Lesbian Love Addiction fills a critical gap in the literature on sex and love addiction. Lauren Costine uses research and field knowledge to shine a light in a problem area that desperately needs to be addressed, and her examples make the reading easily accessible for all. It’s a welcome resource for professionals, lesbian love addicts, and their loved ones. Psychologist Samantha Smithstein, PsyD
New resource Lesbian Love Addiction: Understanding the Urge to Merge and How to Heal When Things go Wrong by Lauren D. Costine, PhD, came about in large part because Robert Weiss, author of Cruise Control: Understanding Sex Addiction in Gay Men, suggested to the author that there was a need.
Costine, both an experienced therapist and in recovery herself, was later interviewed by Weiss for Psych Central. She describes the three different styles of lesbian love addiction: true love addicts, the love avoidant, and the love ambivalent.
- Women who are true love addicts rush into love, are addicted to the brain chemicals elicited in this early stage, spend too much time together too soon and often rush into getting the “U-Haul,” often lose themselves in the relationship, choose partners who are unavailable in some significant way, don’t give themselves time between breakups before finding someone else.
- The love avoidant “are the Romeos and Casanovas of the lesbian world.” Once the honeymoon period is over, they feel emotionally smothered and tend to create distance by finding fault with their partners.
- The love ambivalent “have love addict characteristics in one relationship and love avoidant characteristics in the next” or “vacillate between love addict and love avoidant behaviors within a relationship.”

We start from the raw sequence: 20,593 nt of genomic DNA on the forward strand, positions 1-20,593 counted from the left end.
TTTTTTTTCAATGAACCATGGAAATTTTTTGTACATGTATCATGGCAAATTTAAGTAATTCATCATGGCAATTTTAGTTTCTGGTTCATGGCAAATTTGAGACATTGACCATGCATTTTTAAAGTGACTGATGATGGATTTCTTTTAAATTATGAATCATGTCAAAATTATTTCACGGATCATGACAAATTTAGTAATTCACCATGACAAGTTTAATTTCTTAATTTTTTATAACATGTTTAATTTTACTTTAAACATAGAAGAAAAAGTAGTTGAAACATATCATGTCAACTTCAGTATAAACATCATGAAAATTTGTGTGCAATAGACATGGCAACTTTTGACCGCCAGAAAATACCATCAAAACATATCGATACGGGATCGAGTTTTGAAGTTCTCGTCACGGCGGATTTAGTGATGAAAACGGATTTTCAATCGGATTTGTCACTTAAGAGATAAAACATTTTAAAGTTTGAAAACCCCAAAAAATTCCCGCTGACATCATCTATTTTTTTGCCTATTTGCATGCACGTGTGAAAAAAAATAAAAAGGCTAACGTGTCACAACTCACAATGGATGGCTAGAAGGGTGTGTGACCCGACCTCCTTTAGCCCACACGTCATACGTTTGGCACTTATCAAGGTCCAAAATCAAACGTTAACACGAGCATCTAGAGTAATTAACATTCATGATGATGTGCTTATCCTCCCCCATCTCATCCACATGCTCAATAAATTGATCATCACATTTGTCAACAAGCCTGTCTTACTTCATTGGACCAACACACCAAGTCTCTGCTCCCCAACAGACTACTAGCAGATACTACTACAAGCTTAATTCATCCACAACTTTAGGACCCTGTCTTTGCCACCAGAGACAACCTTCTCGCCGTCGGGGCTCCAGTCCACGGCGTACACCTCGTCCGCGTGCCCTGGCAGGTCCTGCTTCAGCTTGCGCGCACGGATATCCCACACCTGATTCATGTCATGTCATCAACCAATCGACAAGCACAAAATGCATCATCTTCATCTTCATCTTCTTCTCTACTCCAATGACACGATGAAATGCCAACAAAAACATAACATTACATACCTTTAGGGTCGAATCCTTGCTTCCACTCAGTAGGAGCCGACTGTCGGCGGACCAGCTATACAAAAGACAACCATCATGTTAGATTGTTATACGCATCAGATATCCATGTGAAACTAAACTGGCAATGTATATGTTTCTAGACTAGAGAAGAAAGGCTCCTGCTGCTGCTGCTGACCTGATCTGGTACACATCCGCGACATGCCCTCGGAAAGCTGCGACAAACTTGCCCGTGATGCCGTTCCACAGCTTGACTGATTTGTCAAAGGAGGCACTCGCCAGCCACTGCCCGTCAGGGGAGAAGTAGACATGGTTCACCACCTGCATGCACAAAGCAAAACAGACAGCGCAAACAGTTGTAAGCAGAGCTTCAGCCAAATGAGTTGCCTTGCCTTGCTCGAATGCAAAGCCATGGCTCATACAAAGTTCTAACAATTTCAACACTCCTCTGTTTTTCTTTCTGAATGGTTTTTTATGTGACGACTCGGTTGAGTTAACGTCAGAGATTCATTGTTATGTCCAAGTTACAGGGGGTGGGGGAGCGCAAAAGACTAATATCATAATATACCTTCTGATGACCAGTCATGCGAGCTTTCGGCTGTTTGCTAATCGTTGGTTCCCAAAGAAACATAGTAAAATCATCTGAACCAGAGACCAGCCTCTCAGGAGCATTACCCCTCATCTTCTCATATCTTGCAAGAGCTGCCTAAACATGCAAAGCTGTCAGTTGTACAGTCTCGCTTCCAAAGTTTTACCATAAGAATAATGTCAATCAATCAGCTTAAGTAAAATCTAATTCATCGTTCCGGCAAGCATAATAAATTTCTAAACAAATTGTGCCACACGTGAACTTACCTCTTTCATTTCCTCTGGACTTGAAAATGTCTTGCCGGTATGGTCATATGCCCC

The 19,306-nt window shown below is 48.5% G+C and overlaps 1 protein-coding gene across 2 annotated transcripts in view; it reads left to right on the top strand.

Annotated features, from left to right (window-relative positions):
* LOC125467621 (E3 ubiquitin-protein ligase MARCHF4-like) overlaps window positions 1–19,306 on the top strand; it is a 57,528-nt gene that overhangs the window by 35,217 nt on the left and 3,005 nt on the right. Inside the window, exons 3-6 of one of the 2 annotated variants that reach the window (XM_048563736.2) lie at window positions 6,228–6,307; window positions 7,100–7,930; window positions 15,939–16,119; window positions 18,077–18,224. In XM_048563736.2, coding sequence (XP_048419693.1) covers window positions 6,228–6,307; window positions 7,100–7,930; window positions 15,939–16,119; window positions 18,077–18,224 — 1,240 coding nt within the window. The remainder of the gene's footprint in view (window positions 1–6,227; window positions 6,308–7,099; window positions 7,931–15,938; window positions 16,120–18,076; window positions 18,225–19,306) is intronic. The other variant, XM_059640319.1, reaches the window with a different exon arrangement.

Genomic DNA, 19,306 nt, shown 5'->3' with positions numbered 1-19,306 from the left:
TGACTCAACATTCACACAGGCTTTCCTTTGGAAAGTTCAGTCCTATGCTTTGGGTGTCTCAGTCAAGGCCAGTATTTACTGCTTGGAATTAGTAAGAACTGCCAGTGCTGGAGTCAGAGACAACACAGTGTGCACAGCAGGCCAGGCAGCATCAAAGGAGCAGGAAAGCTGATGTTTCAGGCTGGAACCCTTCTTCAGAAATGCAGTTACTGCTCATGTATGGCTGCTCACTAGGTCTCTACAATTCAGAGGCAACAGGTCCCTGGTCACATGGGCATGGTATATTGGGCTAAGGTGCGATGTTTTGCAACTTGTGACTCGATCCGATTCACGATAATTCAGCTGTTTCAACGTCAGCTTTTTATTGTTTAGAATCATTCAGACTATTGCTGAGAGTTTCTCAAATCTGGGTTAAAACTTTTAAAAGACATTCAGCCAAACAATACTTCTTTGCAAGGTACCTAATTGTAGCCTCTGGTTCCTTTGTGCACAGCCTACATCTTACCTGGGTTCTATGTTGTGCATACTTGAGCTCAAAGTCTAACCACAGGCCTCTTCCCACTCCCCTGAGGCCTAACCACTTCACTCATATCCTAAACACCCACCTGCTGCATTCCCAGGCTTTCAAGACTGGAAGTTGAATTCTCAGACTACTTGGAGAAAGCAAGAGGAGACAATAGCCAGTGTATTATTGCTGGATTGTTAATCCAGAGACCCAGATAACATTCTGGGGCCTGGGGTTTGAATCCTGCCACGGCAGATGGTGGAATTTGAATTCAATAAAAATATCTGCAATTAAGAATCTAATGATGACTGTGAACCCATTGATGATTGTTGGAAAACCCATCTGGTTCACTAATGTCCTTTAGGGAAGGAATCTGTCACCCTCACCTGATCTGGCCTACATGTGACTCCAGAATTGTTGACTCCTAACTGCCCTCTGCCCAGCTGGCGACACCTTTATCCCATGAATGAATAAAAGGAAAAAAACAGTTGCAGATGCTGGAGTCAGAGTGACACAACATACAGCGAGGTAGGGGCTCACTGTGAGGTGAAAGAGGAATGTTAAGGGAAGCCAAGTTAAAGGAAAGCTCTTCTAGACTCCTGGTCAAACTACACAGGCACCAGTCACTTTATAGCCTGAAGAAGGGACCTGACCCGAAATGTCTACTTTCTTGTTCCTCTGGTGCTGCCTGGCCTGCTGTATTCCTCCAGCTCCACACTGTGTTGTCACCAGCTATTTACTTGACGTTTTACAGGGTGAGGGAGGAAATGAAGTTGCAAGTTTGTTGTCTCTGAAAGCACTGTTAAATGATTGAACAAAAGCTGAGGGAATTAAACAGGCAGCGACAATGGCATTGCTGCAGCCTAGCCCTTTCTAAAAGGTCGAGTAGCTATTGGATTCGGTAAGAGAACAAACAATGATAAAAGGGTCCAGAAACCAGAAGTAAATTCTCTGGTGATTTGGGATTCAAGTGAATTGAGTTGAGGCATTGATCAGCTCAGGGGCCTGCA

Four significant differences she’s found between women and men:
- The potential in two women to experience the “beyond intoxicating” effects of the release of oxytocin and dopamine.
- Women “seek relationships because our brains are wired to need them.”
- “Lesbians, being naturally female-centric, are deeply impacted by our relationships with our mothers and their style of loving and relating to us. This deeply affects our romantic relationships later on.”
- “Lesbian-phobia”: what Costine calls having to deal with both homophobia and misogyny in this culture.
Sex addiction, Costine finds, is not as prevalent in women as in men, though it can at times co-exist with lesbian love addiction.
What about recovery? “The healing process from love addiction can prove to be one of the most difficult things a lesbian will ever have to endure. It starts with the withdrawal process. Symptoms of withdrawal usually manifest in the following ways,” she notes.
- Cravings to act out irrationally with love addicted behaviors
- Inexplicable aches and pains
- Physical illness or exhaustion
- Switching to new addictions
- Changes in eating or sleeping patterns
- Overwhelming self-doubt
- Desperation and fear
- Feeling like you are going crazy
- Suicidal thoughts or impulses
- Desire to isolate
- Obsessive thinking or fantasizing about the woman you gave up
- Sadness, despair, or depression
- Emotional highs and lows
- Irritability, anger, or rage
Costine emphasizes, of course, that it’s both doable and worth it to commit to a program of recovery if love addiction is a self-destructive pattern in your life. Seeing a knowledgeable, lesbian-affirmative therapist and/or participating in a group such as Sex and Love Addicts Anonymous (SLAA) are two suggested routes.